Welcome to Chuck’s Place, where Chuck Ketchel expresses his thoughts, insights, and experiences! Many of the shamanic and psychological terms used in Chuck’s essays are defined in Tools & Definitions on our Psychotherapy website.
For me, as a young boy, the election of John F. Kennedy represented the possibility of real change. His election ushered in the dream of the sixties, a possibility fully realized now with the election of Barack Obama. Kennedy brothers John and Robert were early martyrs of the winds of change. I was struck with awe last night, as I listened in tears to all the accomplishments of their brother Edward who was left to manifest the dream through concrete actions.
As I watched speaker after speaker, in rapid succession, share their heartfelt anecdotes I noticed that even at this solemn occasion we were afforded not a moment to catch our breaths and feel the fullness of our inner reactions to the stories being told. I am reminded of Jung’s comments in a letter to his wife a century ago on his own trip to Boston. “Our time is dreadfully crammed. The Americans are real masters at that; they hardly leave one time to catch ones breath…I am looking forward enormously to getting back to the sea again, where the overstimulated psyche can recover in the presence of that infinite peace and spaciousness. Here one is in an almost constant whirlwind.”* Four days later in another letter he reflects: “As far as technological culture is concerned, we lag miles behind America. But all that is frightfully costly and already carries the germ of the end in itself.”**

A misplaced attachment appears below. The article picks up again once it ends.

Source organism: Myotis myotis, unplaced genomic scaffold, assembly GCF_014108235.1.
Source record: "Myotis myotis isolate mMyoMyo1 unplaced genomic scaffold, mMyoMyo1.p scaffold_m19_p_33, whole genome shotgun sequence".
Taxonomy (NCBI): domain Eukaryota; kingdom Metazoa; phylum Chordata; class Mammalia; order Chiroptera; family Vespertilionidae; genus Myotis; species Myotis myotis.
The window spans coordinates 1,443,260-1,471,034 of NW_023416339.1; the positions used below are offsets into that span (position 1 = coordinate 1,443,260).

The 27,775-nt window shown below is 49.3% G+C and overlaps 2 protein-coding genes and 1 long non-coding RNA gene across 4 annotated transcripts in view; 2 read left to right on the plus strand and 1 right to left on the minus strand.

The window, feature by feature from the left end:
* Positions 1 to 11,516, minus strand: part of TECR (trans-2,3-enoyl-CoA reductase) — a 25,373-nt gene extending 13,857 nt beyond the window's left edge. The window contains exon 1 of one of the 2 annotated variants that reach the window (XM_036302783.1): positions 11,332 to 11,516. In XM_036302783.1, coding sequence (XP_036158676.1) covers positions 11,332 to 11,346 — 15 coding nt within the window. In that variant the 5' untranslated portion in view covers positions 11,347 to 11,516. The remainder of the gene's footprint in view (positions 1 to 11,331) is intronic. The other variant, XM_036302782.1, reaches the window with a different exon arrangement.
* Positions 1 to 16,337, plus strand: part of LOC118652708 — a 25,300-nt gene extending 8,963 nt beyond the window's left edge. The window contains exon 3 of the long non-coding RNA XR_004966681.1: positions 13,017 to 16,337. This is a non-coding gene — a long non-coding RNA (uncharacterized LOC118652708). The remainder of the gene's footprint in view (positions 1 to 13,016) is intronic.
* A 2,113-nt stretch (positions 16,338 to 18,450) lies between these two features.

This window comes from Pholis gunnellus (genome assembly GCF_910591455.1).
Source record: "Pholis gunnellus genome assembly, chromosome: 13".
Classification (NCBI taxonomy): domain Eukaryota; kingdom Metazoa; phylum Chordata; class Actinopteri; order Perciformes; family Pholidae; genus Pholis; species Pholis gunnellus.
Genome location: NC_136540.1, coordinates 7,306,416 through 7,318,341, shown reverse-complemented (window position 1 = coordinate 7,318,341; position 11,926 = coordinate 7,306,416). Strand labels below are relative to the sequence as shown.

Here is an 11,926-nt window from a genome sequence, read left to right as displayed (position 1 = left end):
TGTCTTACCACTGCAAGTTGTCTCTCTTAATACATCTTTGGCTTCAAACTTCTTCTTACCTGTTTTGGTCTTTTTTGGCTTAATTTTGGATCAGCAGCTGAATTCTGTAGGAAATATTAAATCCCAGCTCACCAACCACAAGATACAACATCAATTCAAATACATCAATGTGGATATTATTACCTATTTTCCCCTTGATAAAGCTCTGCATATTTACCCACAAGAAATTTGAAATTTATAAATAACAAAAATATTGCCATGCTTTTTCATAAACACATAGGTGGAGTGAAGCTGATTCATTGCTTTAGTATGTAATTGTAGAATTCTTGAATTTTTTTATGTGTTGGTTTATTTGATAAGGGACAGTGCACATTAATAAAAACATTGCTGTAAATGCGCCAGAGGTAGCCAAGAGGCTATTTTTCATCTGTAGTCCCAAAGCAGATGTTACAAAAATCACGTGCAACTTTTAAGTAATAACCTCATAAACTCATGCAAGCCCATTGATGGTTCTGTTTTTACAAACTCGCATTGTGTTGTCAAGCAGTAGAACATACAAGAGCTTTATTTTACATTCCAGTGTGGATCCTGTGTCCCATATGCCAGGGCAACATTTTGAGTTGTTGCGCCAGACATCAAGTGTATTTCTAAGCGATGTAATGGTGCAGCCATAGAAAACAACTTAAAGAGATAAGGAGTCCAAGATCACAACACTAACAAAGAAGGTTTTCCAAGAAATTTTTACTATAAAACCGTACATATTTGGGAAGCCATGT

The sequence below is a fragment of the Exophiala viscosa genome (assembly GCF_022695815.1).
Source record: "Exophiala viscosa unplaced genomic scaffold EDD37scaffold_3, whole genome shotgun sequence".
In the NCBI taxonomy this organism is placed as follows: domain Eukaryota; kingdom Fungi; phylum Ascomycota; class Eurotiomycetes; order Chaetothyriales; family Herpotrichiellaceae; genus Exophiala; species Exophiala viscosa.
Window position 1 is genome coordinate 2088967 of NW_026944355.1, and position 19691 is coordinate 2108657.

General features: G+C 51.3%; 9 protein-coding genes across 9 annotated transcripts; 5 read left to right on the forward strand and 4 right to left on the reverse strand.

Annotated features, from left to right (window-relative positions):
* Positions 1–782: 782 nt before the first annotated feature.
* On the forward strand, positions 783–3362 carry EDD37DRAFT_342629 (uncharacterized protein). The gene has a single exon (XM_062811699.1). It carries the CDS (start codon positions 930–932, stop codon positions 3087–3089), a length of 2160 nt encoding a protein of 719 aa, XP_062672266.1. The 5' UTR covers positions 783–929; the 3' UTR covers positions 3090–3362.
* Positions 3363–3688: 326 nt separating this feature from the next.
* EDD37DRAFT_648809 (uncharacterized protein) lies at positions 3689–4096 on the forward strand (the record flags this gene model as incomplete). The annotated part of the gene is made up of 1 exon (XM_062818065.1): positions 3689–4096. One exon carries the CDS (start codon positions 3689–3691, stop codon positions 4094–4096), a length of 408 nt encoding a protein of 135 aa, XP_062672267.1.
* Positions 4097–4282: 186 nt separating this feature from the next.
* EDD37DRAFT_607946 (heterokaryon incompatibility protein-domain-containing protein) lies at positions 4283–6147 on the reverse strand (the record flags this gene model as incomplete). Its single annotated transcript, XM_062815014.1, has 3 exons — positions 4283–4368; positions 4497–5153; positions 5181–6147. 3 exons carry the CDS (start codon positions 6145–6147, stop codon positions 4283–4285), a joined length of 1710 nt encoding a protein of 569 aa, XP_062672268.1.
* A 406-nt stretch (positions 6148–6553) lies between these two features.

That germ of the end Jung intuited I see matured in our all-encompassing need for technology to provide us with instant connection. In my own informal survey I see more drivers on cell phones than not. When I walk the streets I observe at least fifty percent of people, either alone or accompanied by others, on cell phones. The burning need for instant connection has made even voice mail obsolete as texting, whether driving or not, has supplanted listening to “ancient” messages. This obsession with connection has deeply disconnected us from the fullness of our selves. We are alienated from our dreams, from our natures, from our deepest selves, which we are left to encounter in fragmented projected rapid-fire moments in the outer world as we stop not to listen to our beleaguered inner voices.
This is the value of Jeanne’s message. Hers is the call to turn inward, to discover and trust the inner self, the truest traveling companion for this journey. She coaches as well in the art of connection through accessing our selves as energy beings, interconnected in a world of energy.
This, I believe, is the next step in the realization of the dream: the inward turn and the experience of energetic interconnectedness. Let us view our technological gems as symbols of our spiritual longing and answer instead the inner call for connection. Like the Kennedys, we are charged with making what appears impossible a possible dream.
As usual, should anyone wish to write, I can be reached at: email@example.com or feel free to post a comment.
Until we meet again,
* C. G. Jung: Memories, Dreams, Reflections p. 367-368.
**Ibid: p. 368.